Thursday, February 1, 2018

Review: Medea Electronica at the Ovalhouse, 31st January 2018

Medea Electronica reviewed by David James
Rating: 5 Stars

Revenge is sweet. Revenge that involves a couple of dead kids and an incinerated lover? Maybe that's a touch on the savoury side. Pecho Mama's Medea Electronica retells Euripides 431BC tragedy Medea as a 1980s synthpop concert, making the wronged Medea (Mella Faye) as relatable, empathetic and as kind as possible and then seeing how far the audience is prepared to follow her down a disturbing, bloody path.

Euripides' play tells the story of a wife and mother who finds herself threatened when her husband Jason leaves her and her children for another woman. Medea's vengeance is brutal: she kills the other woman and then her own children, and scarpers to Athens. 

Pecho Mama shifts the story to the late 1980s, with Medea and her family moving away from London to follow her husband's career. In the wake of his Dad's death, her husband Jason suddenly cuts all contact and moves out without explanation. Struggling to understand why he's acting so callously, Medea tries to maintain normality for her confused children. But, as she realises the depth of her husband's cruelty, she bends and finally snaps.

When I first heard about Medea Electronica and its ambition of fusing Greek tragedy with 80s era synthpop, my reaction was more curiosity than outright enthusiasm. I've been to some seriously wanky concept gigs in my time, in which bands with limited theatrical ability disappear up their arses and produce something that's neither a good gig nor good theatre.

It quickly becomes apparent that Medea Electronica isn't going to be one of those shows. Pecho Mama (Mella Faye, Sam Cox and Alex Stanford) match their musical skills with restrained but enormously effective stagecraft that narrow and intensifies the focus on its lead. Every other character is represented by pre-recorded voices, which (no doubt due to intense rehearsal) is technically flawless.

Throughout the show, narrative seamlessly bleeds into song. These effectively communicate Medea's fractured mind: the textured vocals, moody synth lines and warped samples combining into muscular, moving soundscape. It also helps that these are just damn good songs: I felt a strong Brian Eno influence in Into the Ocean Parts I and II and glimpses of Portishead in Manta Ray, all of which pushes my musical buttons.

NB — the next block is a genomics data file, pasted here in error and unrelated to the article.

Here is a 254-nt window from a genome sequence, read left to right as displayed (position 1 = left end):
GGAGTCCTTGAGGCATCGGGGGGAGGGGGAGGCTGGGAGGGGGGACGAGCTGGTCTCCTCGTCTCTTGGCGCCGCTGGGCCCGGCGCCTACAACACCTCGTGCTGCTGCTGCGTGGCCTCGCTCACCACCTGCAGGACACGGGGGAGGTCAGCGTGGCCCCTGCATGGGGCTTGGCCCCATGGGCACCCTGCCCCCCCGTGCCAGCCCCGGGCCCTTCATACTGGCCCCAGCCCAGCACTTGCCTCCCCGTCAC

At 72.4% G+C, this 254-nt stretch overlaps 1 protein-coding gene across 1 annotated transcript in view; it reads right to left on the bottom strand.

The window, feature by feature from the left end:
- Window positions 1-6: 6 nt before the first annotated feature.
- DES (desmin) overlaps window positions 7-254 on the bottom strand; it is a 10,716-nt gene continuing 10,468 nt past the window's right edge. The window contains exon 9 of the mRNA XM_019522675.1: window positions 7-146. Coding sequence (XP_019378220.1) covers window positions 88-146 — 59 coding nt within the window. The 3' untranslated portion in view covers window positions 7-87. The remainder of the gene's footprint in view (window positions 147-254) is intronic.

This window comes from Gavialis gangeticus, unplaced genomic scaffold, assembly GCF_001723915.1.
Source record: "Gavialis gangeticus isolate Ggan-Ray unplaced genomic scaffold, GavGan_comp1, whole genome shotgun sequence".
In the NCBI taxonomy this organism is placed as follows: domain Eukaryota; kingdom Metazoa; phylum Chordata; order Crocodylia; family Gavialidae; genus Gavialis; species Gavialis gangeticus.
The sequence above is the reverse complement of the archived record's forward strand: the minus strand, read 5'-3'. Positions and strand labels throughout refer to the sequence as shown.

But all this would be for naught if it weren't for Mella Faye. It's been a while since I've seen a performer so emotionally and physically committed to her role. She's magnetic perceptibly 'acting' her way through the songs rather than merely singing them. Medea's journey from caring mother to child murderer is a tricky one to get right, yet Faye's gradual unravelling is horrifyingly plausible - her final transformation into fire-wreathed avatar of fury and righteous destruction sending shivers up my spine.

The show feels designed to push its audiences' buttons. It's impossible not to sympathise with Medea's plight and understand the roots of her rage. You see a woman being gaslit, manipulated, isolated and victimised: on paper practically a case study in misogyny. But just because someone is a victim doesn't mean they're not capable of terrible things, the show essentially asking us to sit as a jury and decide whether she's culpable for the atrocity she commits. These are questions that kept me awake last night and were on my mind while commuting to work: classic signs of a complex, memorable piece of theatre.

To put it simply, Medea Electronica is the kind of show I wish I saw more of. It's expertly crafted, performed to the highest standards, thematically fearless, smart as hell and cool as fuck. I can't recommend it enough.

Medea Electronica is at Ovalhouse until 10th February (tickets here). Then on tour (details here).

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